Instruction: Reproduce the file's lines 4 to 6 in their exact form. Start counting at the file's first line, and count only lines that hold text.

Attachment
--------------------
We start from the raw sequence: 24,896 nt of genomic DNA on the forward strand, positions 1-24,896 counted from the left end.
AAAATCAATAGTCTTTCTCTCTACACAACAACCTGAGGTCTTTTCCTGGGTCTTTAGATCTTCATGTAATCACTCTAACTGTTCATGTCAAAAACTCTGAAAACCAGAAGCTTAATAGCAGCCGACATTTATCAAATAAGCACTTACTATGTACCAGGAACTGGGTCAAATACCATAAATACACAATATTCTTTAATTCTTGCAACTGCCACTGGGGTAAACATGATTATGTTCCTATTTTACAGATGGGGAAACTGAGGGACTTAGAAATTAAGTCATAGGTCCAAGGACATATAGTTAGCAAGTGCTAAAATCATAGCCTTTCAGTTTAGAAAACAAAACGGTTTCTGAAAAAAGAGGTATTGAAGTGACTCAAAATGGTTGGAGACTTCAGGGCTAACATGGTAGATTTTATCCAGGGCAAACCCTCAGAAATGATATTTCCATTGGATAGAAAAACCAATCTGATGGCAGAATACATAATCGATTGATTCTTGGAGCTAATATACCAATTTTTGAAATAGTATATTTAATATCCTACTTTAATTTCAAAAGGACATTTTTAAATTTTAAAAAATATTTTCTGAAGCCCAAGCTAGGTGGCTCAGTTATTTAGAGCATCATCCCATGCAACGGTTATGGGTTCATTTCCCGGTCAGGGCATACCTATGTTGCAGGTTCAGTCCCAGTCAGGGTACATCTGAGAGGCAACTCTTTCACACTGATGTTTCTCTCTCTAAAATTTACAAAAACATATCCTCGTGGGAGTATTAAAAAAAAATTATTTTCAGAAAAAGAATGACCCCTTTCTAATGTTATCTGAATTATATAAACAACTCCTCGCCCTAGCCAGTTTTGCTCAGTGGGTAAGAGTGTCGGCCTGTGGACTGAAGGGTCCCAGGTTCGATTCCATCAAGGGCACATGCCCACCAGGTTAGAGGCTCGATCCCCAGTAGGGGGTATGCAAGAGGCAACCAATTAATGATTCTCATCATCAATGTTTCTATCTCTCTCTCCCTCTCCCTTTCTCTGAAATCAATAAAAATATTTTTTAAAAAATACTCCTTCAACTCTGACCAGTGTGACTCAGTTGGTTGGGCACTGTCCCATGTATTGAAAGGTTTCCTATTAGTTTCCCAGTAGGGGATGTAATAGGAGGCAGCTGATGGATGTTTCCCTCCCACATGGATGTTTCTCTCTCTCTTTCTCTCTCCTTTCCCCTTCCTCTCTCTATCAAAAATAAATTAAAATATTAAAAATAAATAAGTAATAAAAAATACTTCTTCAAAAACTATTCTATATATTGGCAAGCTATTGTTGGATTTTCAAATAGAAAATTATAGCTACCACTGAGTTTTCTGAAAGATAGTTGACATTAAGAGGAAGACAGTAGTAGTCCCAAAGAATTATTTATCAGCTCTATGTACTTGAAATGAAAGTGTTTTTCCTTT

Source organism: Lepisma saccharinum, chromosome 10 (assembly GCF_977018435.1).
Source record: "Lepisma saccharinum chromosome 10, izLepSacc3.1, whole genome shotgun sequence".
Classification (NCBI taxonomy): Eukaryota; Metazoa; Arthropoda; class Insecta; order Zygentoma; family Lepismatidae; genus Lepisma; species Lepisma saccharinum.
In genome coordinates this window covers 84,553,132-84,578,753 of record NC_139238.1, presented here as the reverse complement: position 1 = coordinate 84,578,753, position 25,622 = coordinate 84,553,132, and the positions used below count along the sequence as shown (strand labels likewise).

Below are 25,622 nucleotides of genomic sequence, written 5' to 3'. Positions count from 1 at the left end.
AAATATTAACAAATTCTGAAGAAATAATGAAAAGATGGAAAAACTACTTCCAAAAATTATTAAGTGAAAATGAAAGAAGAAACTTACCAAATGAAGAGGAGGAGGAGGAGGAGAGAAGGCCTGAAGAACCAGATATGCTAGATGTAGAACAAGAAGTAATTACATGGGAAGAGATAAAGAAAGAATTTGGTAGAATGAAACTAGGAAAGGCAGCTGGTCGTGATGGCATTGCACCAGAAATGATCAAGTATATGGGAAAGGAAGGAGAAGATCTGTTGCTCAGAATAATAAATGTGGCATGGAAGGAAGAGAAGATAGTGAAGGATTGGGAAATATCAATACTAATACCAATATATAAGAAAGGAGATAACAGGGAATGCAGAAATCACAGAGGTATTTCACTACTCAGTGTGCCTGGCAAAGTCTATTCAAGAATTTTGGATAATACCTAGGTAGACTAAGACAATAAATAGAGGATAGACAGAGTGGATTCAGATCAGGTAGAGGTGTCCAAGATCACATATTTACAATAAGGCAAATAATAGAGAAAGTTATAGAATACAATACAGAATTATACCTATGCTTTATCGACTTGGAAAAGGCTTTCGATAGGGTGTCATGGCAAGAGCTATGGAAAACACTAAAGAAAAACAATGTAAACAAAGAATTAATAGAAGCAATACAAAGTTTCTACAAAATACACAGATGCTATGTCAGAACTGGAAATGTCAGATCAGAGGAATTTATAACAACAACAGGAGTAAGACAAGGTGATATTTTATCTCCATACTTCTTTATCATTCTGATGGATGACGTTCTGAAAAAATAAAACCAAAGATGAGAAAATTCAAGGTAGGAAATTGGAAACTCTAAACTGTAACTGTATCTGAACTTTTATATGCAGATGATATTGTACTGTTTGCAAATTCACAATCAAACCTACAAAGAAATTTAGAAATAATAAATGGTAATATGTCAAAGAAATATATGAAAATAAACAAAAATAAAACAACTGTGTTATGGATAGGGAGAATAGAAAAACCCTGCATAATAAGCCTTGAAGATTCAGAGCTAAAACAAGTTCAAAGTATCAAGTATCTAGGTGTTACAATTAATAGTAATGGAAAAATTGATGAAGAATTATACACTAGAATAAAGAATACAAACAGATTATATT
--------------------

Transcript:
Source record: "Lepisma saccharinum chromosome 10, izLepSacc3.1, whole genome shotgun sequence".
Classification (NCBI taxonomy): Eukaryota; Metazoa; Arthropoda; class Insecta; order Zygentoma; family Lepismatidae; genus Lepisma; species Lepisma saccharinum.
In genome coordinates this window covers 84,553,132-84,578,753 of record NC_139238.1, presented here as the reverse complement: position 1 = coordinate 84,578,753, position 25,622 = coordinate 84,553,132, and the positions used below count along the sequence as shown (strand labels likewise).